The letter argued that “the public outrage” over the headline in China “was genuine” and said the “Sick Man” headline should be changed online.
“We are deeply concerned that failure to take such action within the next few days will not only inflict further damage on our China bureau’s operations and morale in the short term,” the letter said, “but also cause lasting damage to our brand and ability to sustain our unrivaled coverage of one of the world’s most important stories.”
The letter also noted that people at The Journal had raised concerns about the “Sick Man” headline before China announced that it would revoke the journalists’ visas and order them out of the country. It also questioned whether the headline was “distasteful,” given the coronavirus outbreak.
A Dow Jones spokeswoman confirmed that the executives had received the letter and said in a statement, “We understand the extreme challenges our employees and their families are facing in China.” The company added that it “will continue to push” to have the visas of its three journalists reinstated.
Cheng, the China bureau chief, and more than a dozen others who signed the letter did not respond to requests for comment.
In addition to criticising the headline, the letter took issue with an unsigned editorial published by the newspaper Wednesday, after China’s announcement that the journalists would be expelled.
In the punchy style the editorial page is known for, it got right to the point: “President Xi Jinping says China deserves to be treated as a great power, but on Wednesday his country expelled three Wall Street Journal reporters over a headline. Yes, a headline. Or at least that was the official justification.” The editorial went on to argue that the Chinese government had revoked the reporters’ credentials to divert attention from its “management of the coronavirus scourge.”
The editorial acknowledged criticism of the headline but defended it as echoing a description familiar to American readers that cast the late Ottoman Empire as the “sick old man of Europe.”
Shen Yi, a lecturer on international relations at Fudan University in Shanghai, said The Journal’s headline displayed a sense of racial superiority. The language was similar to comments by Kiron Skinner, a former director of policy planning at the State Department, who had said that with China, the United States had “a great power competitor that is not Caucasian,” Shen wrote in a recent essay.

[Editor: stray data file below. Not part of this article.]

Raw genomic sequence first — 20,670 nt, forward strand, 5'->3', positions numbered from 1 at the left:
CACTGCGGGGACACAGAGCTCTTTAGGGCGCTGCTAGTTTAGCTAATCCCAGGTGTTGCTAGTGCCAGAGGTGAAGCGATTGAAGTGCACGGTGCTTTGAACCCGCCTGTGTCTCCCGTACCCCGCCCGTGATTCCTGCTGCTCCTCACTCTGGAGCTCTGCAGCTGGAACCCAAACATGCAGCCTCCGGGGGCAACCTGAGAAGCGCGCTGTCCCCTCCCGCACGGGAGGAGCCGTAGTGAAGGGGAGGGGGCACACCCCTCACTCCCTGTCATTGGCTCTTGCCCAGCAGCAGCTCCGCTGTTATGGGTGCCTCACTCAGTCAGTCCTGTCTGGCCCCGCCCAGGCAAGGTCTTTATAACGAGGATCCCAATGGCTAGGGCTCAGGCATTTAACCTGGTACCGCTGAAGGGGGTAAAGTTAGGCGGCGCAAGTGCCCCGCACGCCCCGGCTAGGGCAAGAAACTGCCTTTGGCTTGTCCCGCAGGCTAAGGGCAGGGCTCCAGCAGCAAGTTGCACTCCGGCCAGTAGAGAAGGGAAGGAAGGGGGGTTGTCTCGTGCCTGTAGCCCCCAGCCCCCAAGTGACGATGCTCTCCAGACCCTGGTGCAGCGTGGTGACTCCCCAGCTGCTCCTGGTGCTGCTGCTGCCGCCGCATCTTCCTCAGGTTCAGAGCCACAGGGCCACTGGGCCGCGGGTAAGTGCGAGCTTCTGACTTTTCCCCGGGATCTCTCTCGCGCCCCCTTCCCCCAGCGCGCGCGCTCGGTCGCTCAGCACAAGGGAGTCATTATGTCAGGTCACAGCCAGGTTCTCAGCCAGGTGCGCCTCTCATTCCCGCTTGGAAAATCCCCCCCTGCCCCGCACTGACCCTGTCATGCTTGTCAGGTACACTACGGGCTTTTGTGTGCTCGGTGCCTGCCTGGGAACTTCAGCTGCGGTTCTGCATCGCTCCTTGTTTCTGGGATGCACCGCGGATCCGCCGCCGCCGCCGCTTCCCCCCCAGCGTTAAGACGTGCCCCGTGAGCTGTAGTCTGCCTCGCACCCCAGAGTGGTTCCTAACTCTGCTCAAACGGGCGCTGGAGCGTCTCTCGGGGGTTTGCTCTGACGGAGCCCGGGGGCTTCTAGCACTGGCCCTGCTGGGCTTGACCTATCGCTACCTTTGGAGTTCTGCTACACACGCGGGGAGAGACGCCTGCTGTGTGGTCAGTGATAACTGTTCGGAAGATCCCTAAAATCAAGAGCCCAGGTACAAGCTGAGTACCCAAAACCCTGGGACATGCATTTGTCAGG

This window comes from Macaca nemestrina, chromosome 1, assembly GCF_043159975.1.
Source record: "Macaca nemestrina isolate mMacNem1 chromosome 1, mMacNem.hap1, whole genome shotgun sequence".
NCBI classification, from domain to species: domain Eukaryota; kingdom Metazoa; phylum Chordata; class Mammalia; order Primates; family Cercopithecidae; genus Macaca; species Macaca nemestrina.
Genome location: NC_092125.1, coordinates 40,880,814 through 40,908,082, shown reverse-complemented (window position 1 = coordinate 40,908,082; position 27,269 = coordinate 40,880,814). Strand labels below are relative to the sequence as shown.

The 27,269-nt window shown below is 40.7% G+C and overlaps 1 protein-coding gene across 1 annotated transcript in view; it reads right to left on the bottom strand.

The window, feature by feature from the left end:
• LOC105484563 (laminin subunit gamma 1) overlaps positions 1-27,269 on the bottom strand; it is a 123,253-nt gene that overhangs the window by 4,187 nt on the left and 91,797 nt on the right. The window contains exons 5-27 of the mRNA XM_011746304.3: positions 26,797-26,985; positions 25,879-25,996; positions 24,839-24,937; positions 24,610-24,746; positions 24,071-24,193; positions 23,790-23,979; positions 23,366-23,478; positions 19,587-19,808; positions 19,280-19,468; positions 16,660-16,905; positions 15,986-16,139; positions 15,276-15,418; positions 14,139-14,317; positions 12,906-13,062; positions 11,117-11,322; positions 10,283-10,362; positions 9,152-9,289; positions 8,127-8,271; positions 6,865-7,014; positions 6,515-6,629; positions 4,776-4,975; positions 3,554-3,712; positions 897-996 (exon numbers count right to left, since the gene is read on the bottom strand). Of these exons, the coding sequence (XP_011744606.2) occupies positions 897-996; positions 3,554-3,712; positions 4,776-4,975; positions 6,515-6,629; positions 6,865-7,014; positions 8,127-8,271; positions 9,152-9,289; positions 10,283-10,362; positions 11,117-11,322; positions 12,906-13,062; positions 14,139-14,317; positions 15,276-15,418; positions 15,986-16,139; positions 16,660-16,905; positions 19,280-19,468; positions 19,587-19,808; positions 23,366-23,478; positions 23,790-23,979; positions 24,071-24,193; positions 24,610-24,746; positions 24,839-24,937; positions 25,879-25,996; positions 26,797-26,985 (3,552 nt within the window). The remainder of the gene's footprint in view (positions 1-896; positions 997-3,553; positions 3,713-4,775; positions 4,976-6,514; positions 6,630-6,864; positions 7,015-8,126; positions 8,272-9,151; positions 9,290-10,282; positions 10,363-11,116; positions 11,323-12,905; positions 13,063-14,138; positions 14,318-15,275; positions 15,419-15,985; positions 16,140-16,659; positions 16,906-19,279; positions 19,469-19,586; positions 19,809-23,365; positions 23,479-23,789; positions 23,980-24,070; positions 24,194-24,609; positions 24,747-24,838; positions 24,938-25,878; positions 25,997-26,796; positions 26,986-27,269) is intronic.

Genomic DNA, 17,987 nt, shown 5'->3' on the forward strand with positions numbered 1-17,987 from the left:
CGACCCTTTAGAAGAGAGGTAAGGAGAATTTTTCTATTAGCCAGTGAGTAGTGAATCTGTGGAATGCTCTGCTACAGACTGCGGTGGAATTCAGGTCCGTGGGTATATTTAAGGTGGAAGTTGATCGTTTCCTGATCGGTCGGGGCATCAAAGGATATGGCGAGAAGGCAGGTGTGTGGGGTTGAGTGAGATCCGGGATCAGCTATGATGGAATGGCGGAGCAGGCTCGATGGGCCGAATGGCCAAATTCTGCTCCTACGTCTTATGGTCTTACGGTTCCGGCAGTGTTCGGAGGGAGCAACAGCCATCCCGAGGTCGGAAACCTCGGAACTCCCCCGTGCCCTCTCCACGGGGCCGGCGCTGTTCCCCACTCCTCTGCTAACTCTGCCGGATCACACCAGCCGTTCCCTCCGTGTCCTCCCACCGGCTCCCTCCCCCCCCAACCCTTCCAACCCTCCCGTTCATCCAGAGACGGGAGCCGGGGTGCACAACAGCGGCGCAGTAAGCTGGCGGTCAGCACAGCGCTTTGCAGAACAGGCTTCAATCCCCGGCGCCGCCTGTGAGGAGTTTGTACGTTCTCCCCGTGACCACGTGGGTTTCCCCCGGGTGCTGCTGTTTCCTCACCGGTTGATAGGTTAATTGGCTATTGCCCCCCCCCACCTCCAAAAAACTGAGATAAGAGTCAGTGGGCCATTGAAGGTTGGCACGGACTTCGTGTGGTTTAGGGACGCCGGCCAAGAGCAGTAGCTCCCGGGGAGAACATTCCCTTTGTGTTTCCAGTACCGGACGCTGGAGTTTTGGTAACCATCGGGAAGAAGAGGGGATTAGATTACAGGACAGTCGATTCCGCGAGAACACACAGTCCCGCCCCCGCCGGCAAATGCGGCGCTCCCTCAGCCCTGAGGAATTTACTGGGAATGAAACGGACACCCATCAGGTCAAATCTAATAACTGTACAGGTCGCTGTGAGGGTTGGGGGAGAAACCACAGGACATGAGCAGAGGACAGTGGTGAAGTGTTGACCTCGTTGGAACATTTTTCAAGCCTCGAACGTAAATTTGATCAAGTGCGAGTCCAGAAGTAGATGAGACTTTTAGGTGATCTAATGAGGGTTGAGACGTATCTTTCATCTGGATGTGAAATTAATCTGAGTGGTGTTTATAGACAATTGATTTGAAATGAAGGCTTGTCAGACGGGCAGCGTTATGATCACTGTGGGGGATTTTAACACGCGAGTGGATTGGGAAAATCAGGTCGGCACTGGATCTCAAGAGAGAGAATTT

“The increasing prominence and scope of this sort of language gives you a feeling for the despicable thoughts that underlie it,” Shen wrote. “Even now, in the 21st century, some US officials and elites still deep in their hearts know and understand the world through the framework of the suzerain and its colonies.”
Mead, the writer of the op-ed, suggested in a Twitter post Feb. 8 that he was opposed to the headline, writing, “Argue with the writer about the article content, with the editors about the headlines.” He declined to comment for this article.
In defence of the headline, The Journal and its supporters have pointed to the right to free speech and the newspaper’s separation of its news and opinion departments. The writers of the letter said the main issue was “the mistaken choice of a headline that was deeply offensive to many people, not just in China.”
The Washington Post first reported on the internal debate at The Journal.
China’s announcement that it would expel the three journalists occurred one day after the Trump administration designated five major Chinese news organisations as foreign government functionaries, rather than journalistic entities, a move that drew the ire of the Chinese government.
The expulsions, the first since 1998, according to the Foreign Correspondents’ Club of China, were condemned by the US secretary of state, Mike Pompeo.
Journal leaders met with newsroom employees to discuss the headline before China condemned it. In one meeting, Matt Murray, the editor-in-chief, seemed to agree with the complaints but said there was not much he could do about the headline because of the strict separation of the news and opinion sides. In a second meeting, journalists pushed Lewis, the publisher, to change the headline, to no avail.
The letter offered several examples of Journal reporters who said they were impeded while trying to do their jobs. A researcher interviewing people on the streets of Beijing was surrounded by a crowd and called “traitor,” the letter said; and a “senior doctor” in Hubei province, where coronavirus seems to have originated, retracted an interview with the newspaper and told others not to speak with its reporters.
One of the journalists who signed the letter was Chun Han Wong, a Journal correspondent whose press credentials were not renewed by the Chinese government last year. Wong shared a byline with Wen on the article that described the legal scrutiny of the Chinese president’s cousin.
© 2020 New York Times News Service